In this blog, I am going to share niceties about an innovative brochure created by our team at Harbinger, using AR technology. This brochure gives readers information, demos and deeper insight into Harbinger’s learning solutions and competencies, in a stunningly interactive way.

Why a brochure in the first place?

Conventionally, chances of grabbing reader’s attention with a short and visually appealing printed material are higher than an email or a web link. Our team at Harbinger follows a culture for innovation. Hence, instead of creating a plain brochure, we thought of bringing it alive using AR. The idea was to create an immersive experience for readers, who can explore different sections of the brochure in a stimulating way.

Like to see how this brochure works?

Anyone with access to Harbinger AR app and the brochure can experience the unique AR interactivities. You can also watch this short video that demonstrates how the brochure works.

How did we do it?

We developed this interactive brochure with a modular framework called Metaio SDK. The broad process we followed was:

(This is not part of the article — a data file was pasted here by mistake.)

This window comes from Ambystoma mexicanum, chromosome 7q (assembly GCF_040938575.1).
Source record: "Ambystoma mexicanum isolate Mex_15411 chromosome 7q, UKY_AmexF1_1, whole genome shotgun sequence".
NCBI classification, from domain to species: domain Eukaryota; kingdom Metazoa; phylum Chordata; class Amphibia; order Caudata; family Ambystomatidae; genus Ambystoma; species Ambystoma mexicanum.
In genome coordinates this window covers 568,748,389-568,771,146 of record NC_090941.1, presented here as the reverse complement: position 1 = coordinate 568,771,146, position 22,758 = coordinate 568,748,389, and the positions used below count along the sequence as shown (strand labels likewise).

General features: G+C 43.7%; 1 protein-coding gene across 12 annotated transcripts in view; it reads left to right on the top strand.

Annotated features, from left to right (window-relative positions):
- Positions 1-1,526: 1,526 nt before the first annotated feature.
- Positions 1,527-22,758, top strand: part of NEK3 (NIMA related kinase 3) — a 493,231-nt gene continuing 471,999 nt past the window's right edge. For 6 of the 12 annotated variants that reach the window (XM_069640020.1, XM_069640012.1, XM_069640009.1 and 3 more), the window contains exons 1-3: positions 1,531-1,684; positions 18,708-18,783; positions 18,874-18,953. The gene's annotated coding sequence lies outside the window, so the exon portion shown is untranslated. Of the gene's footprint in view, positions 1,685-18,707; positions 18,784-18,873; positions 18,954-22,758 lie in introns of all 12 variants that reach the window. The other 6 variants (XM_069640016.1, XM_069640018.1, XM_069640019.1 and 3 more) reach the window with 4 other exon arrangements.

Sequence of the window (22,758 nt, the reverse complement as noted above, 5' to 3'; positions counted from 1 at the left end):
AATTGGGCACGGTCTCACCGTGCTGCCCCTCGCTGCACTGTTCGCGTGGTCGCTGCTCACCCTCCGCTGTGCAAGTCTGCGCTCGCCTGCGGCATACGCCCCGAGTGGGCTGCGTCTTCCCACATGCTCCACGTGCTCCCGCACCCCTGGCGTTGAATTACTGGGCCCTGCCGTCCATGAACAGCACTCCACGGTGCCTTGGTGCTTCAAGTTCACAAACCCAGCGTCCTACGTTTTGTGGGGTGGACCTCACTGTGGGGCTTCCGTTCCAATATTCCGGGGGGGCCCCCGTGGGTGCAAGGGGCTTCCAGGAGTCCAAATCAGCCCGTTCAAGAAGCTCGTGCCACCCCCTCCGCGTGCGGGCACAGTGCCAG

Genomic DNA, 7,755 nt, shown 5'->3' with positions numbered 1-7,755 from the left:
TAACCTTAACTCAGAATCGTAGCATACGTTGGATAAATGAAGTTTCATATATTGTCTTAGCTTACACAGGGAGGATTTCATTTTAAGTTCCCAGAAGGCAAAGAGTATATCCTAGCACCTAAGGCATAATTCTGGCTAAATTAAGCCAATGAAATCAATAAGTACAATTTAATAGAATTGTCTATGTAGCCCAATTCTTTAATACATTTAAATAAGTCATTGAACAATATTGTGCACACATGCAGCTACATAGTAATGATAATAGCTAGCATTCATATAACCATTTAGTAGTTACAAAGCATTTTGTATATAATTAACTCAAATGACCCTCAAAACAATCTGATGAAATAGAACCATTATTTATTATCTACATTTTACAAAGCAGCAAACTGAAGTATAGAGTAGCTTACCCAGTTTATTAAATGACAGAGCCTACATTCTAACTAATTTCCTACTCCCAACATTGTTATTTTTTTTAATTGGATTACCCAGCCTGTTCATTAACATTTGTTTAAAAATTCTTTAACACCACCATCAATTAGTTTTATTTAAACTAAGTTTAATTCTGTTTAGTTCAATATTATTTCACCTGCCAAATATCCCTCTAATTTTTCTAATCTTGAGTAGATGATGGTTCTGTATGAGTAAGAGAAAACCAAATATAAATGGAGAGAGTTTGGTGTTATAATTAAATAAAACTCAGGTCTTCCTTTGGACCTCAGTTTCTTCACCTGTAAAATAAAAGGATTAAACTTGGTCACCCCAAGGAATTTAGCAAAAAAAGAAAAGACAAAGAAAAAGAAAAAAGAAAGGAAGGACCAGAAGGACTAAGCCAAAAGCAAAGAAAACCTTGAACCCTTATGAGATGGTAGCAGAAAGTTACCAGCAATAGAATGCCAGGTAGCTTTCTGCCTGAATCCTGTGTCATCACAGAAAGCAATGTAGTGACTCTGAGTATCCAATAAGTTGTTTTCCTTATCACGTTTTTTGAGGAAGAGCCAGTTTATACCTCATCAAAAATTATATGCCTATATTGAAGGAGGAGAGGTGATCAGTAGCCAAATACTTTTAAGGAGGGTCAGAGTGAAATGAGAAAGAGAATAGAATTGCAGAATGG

1. Conceptualizing the brochure
  2. Developing AR image marker with Metaio SDK
  3. Printing the brochure with AR marker image
  4. Integrating interactive assets with the Harbinger AR app
  5. Publishing the app on the App Store

And the outcome?

With this brochure, we have been demonstrating our pioneering capabilities of AR based learning solutions at client meetings and conferences. It has proved to be an icebreaker for conversations, and centerpiece to maintaining reader’s attention.

As a next step, we worked on couple of more AR projects for our clients. These clients have had very encouraging feedback from their customers and learners. 

What are your thoughts on this brochure and experiences of using AR for learning?

I would love to hear from you!